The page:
Various techniques, other than deep learning are available enhancing computer vision. Though, they work well for simpler problems, but as the data become huge and the task becomes complex, they are no substitute for deep CNNs. Let’s briefly discuss two simple approaches.

**KNN (K-Nearest Neighbours)**- Each image is matched with all images in training data. The top K with minimum distances are selected. The majority class of those top K is predicted as output class of the image.
- Various distance metrics can be used like L1 distance (sum of absolute distance), L2 distance (sum of squares), etc.
**Drawbacks**:- Even if we take the image of same object with same illumination and orientation, the object might lie in different locations of image, i.e. left, right or center of image. For instance:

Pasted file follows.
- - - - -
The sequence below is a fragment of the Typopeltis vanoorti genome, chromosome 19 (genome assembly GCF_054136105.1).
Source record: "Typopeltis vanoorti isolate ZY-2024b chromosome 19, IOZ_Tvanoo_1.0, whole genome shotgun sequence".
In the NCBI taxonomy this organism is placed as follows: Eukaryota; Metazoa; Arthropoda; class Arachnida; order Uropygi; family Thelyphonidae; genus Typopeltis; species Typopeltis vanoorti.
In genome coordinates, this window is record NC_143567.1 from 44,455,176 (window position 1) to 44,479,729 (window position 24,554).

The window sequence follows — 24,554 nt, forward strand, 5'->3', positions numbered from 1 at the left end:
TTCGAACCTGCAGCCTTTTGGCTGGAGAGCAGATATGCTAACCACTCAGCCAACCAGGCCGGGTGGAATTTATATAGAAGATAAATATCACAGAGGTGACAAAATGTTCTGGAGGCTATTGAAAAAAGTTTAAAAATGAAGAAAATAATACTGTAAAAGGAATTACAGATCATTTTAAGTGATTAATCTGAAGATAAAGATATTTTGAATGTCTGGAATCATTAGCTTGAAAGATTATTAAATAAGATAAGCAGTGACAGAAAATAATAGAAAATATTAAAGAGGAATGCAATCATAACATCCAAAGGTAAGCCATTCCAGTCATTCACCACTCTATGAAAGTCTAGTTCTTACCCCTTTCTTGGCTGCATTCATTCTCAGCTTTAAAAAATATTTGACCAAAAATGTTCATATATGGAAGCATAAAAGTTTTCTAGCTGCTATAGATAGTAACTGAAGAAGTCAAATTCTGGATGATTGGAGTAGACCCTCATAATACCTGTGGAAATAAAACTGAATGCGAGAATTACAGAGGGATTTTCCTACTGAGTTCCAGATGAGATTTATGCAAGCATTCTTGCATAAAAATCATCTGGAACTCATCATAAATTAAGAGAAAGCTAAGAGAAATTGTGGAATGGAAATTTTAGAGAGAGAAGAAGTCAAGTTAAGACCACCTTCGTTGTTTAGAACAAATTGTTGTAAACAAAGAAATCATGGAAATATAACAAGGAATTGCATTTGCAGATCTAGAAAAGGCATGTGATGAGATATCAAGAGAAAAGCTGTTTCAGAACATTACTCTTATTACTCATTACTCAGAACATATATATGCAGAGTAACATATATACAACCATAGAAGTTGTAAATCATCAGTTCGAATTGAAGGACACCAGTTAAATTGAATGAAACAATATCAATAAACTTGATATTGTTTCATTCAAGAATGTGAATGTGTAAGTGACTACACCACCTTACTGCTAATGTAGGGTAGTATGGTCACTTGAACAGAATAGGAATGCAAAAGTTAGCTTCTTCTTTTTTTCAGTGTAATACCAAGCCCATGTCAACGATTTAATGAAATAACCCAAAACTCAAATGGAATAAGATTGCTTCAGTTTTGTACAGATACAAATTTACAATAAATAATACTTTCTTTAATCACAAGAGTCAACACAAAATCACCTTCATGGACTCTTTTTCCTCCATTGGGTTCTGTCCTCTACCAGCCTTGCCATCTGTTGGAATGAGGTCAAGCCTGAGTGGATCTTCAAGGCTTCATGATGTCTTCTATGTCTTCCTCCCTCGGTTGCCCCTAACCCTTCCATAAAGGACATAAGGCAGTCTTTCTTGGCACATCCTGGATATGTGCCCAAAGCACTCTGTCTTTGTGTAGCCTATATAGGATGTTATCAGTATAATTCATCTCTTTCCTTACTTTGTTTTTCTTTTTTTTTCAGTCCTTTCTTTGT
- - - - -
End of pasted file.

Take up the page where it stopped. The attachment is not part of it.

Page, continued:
- Here the same dog is on right side in first image and left side in second. Though its the same image, KNN would give highly non-zero distance for the 2 images.
- Similar to above, other challenges mentioned in section 1 will be faced by KNN.

- Even if we take the image of same object with same illumination and orientation, the object might lie in different locations of image, i.e. left, right or center of image. For instance:

**Linear Classifiers**- They use a parametric approach where each pixel value is considered as a parameter.
- It’s like a weighted sum of the pixel values with the dimension of the weights matrix depending on the number of outcomes.
- Intuitively, we can understand this in terms of a template. The weighted sum of pixels forms a template image which is matched with every image. This will also face difficulty in overcoming the challenges discussed in section 1 as single template is difficult to design for all the different cases.

I hope this gives some intuition into the challenges faced by approaches other than deep learning. Please note that more sophisticated techniques can be used than the ones discussed above but they would rarely beat a deep learning model.